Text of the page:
The unseemly circumstances this weekend involving Jeremiah Ratliff, in which police and security were called to Halas Hall after the veteran defensive lineman was involved in a protracted, escalating confrontation with team officials that included GM Ryan Pace, left the Bears with a difficult situation inside one of the pivotal position areas of any NFL team. The events also represented another clear indicator of the culture change within a previously troubled team that has been about establishing that new culture virtually since the end of the catastrophic 2014 season.
The details of the Ratliff incident, which will simply be described here as “ugly,” are less the point than the outcome.
From a purely football standpoint, the move to jettison Ratliff, coming less than a week after the team lost defensive lineman Ego Ferguson for the season with a knee injury, meant that the Bears over the past handful of months have lost three of their projected top four or five defensive linemen for 2015 (Ratliff, Ferguson, Ray McDonald). Ferguson’s case obviously is nothing like the other two, but the organization was clearly no longer willing to compromise rules and standards as it had not all that long ago.
Ratliff had been involved in an incident at practice in the days before the Bears’ final game last season, in which sources said he came to work in no condition to work and was sent off the field. Yet he was one of the co-captains that Sunday as appointed by Marc Trestman. Wide receiver Brandon Marshall ignored the uniform order of the day, got into an acrimonious confrontation with assistant coach (and former Bear player) Chris Harris and was never disciplined.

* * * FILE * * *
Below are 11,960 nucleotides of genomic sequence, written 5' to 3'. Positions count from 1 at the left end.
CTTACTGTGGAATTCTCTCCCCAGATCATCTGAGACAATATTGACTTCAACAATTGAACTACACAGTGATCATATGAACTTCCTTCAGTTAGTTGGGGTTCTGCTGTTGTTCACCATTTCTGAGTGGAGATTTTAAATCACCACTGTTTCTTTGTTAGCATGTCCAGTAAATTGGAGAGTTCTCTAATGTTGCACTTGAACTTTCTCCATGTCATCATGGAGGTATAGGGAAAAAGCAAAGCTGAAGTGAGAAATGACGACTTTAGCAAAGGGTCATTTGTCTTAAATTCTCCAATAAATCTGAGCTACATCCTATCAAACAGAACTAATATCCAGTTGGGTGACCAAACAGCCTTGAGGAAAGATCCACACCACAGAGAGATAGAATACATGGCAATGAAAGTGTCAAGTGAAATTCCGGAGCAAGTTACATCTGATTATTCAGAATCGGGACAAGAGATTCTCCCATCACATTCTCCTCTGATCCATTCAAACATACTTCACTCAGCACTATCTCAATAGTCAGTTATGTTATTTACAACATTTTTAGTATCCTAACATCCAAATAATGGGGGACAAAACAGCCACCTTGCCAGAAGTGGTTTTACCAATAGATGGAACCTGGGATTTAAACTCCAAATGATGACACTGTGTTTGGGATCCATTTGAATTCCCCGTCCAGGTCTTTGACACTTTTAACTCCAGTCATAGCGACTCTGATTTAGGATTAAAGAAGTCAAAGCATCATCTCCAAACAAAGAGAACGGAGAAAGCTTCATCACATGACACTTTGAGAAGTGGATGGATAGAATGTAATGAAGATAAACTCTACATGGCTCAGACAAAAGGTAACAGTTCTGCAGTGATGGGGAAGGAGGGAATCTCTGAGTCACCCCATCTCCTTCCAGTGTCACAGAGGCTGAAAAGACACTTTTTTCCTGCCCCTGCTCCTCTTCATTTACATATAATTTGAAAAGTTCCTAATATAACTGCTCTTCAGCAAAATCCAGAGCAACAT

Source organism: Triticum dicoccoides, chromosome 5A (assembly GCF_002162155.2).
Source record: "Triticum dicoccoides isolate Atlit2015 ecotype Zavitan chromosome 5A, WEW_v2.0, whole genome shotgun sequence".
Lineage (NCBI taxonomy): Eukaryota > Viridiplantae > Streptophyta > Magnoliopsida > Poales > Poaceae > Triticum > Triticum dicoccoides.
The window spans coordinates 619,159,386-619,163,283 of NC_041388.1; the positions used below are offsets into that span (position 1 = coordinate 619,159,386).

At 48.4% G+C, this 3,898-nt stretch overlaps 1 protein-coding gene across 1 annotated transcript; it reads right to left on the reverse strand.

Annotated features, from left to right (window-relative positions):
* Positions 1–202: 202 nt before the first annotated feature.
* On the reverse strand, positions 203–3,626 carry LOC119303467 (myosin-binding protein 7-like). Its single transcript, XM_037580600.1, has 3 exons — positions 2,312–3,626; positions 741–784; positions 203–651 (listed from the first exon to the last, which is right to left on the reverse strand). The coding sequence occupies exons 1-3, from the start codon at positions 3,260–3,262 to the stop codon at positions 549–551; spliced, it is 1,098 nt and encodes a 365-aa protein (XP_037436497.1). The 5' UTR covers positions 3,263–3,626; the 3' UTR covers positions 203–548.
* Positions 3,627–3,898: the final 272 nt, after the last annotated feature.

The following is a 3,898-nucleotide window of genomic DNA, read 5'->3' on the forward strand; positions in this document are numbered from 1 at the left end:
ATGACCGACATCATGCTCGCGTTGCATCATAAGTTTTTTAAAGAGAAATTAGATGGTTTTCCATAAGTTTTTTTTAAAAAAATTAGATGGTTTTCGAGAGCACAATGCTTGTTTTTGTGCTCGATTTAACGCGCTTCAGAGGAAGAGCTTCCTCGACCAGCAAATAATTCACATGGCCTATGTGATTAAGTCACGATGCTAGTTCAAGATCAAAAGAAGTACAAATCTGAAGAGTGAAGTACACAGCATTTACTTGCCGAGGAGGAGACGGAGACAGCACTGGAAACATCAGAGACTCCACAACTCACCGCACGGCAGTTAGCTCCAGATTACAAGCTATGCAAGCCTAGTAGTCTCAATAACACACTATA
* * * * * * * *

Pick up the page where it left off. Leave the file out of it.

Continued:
The point was not how bad things had become (5-11 made that point more than eloquently). The point is what they have become, which began when Pace was hired away from New Orleans and made a trip to Denver for the second interview of John Fox.
The Bears traded away Marshall without any assurance that Kevin White or Amari Cooper would be available at No. 7 in the draft. They did not excuse Ratliff’s outburst in order to keep a defensive need area filled. Ratliff’s explosion reached the level of Fox, and he was having none of it. Players told CSNChicago.com that Marshall actually not one of a small handful of bad guys in the locker room last year, wouldn’t identify exactly who the bad eggs were, except to say that they are now former Bears.
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Changing the chemistry and culture starts at the top and that includes exorcising demons that threaten the greater good, regardless of some perceived football value. Ratliff was respected to the point of even rookie center Hroniss Grasu seeking out the veteran d-lineman for advice on his craft. Ratliff was rookie nose tackle Eddie Goldman’s football role model.
Actually, Marshall and Ratliff really do represent templates for being a Chicago Bear. Just not the kind of model they may have thought.